The communique finished with the words: "La guerra continua. L'Italia tiene fede alla parola data" ("The war goes on. Italy will be true to its word"). After the end of the transmission, the population slowly understood what was going on. Thus Paolo Monelli, writer and journalist, describes what happened in the capital:
"The silence of the summer night is broken by songs, screams, clamors. A group exited by Caffè Aragno climbs up Via del Tritone screaming with a crazy explosion: 'Citizens, wake up, they arrested Mussolini, Mussolini to death, down with Fascism!' It sounded like the scream of a mute who gets his voice back after twenty years. Windows illuminate violently, front doors burst open, houses empty, all are out embracing each other, telling each other the news, with those simple and exuberant gestures belonging to people overwhelmed by emotion. Hotheads throw themselves on the ones still wearing the Fascist pin, tearing it away, trampling on it. 'Off with the bug!' Columns of people go to acclaim the king at the Quirinal, Badoglio at Via XX Settembre."
All over Italy, men and women went outside and chiseled away the Fascist emblems and removed propaganda posters from the buildings. In Rome, the government locked up high-ranking Fascists in Forte Boccea, Rome's military jail at the time. The lack of violence was remarkable; the people's revenge was mostly limited to tearing off the "bug", the Fascist pin, from the jackets of the Fascists or forcing them to toast to Badoglio.
Without firing a shot, Mussolini and the Fascist party that dominated Italy for the last 21 years fell. As the Italian intellectual, Ranuccio Bianchi Bandinelli, wrote in his diary at the time: "Behind the façade there was nothing. The first actor took his large cardboard head off and his idiot servants could be sent home with a cuff".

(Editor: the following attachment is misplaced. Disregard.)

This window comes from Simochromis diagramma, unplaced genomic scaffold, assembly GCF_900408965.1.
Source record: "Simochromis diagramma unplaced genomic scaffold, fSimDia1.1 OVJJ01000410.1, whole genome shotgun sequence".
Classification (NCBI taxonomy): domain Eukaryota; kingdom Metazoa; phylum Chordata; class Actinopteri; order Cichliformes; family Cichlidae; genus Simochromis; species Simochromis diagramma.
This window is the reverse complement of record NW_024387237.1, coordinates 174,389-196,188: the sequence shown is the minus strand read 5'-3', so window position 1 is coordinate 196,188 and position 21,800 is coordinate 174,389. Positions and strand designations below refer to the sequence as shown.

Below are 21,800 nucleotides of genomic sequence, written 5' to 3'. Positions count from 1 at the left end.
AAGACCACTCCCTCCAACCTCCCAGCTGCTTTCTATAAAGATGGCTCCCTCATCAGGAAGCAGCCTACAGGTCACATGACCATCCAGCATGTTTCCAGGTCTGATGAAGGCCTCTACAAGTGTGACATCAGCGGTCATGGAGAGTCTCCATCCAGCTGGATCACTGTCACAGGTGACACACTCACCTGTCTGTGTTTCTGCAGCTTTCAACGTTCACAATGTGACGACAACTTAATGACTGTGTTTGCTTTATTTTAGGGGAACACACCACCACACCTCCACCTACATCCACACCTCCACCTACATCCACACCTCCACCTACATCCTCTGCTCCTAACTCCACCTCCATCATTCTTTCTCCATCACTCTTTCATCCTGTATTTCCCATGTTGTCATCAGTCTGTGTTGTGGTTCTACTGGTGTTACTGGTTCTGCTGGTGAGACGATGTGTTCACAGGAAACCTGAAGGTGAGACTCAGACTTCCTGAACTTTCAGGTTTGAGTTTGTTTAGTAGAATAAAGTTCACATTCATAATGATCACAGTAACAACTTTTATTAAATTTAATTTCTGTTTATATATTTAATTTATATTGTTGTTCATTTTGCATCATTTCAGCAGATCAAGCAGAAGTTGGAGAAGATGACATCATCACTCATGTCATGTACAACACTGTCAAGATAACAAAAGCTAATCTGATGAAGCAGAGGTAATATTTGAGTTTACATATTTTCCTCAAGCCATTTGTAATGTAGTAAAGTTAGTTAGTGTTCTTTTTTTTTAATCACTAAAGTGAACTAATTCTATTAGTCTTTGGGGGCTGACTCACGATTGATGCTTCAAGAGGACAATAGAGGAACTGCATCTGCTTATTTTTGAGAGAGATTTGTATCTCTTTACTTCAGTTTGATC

The Germans received news about Mussolini's arrest around 19:30 and informed Berlin immediately. The Führer was infuriated. Farinacci went to the German embassy, where Kesselring suggested that he join the armored Division "M", a group of devoted Fascists. They were encamped at Monterotondo where it could have been possible to march on Rome and free the Duce. Farinacci refused and asked to be brought to Germany. He left Italy by plane from Frascati and landed in Munich. Units of the 44th Infantry Division and of the 36th Mountain Brigade of the Wehrmacht broke through the Brenner, Reschen and Toblach passes, occupying South Tyrol. Other German units also penetrated Italy from the Julian and Piedmontese borders. The trains transporting the troops were covered in praise for and images of Mussolini. From 26 July until 8 August, eight Wehrmacht divisions and one brigade were moved without Italian consent to northern and central Italy: the same troops that Hitler denied to Mussolini two weeks before in Feltre.
This section needs expansion. You can help by adding to it. (October 2015)
The "forty six days", armistice and civil war
After letting the populace celebrate, the government proclaimed a state of siege and a curfew on 26 July. On 27 July, the first council of ministers under Badoglio took place. In this meeting, it was decided to move Mussolini ("The State prisoner") to an island and to dissolve the Fascist Party, the Grand Council, the Chamber of Fasci and Corporations, and the Special Tribunal for the Defense of the State. The reconstitution of all political parties was also forbidden. Despite this prohibition, representatives of the political parties met on 26 July in Milan and on 27 July in Rome under the direction of Ivanoe Bonomi. They met again in Rome on 2 August. Members of Christian Democracy, the Italian Liberal Party, the Italian Socialist Party, the Action Party, and the Italian Communist Party started to organize a common action against the government; at the same time, several demonstrations against Badoglio resulted in 83 deaths and several hundreds wounded around the country.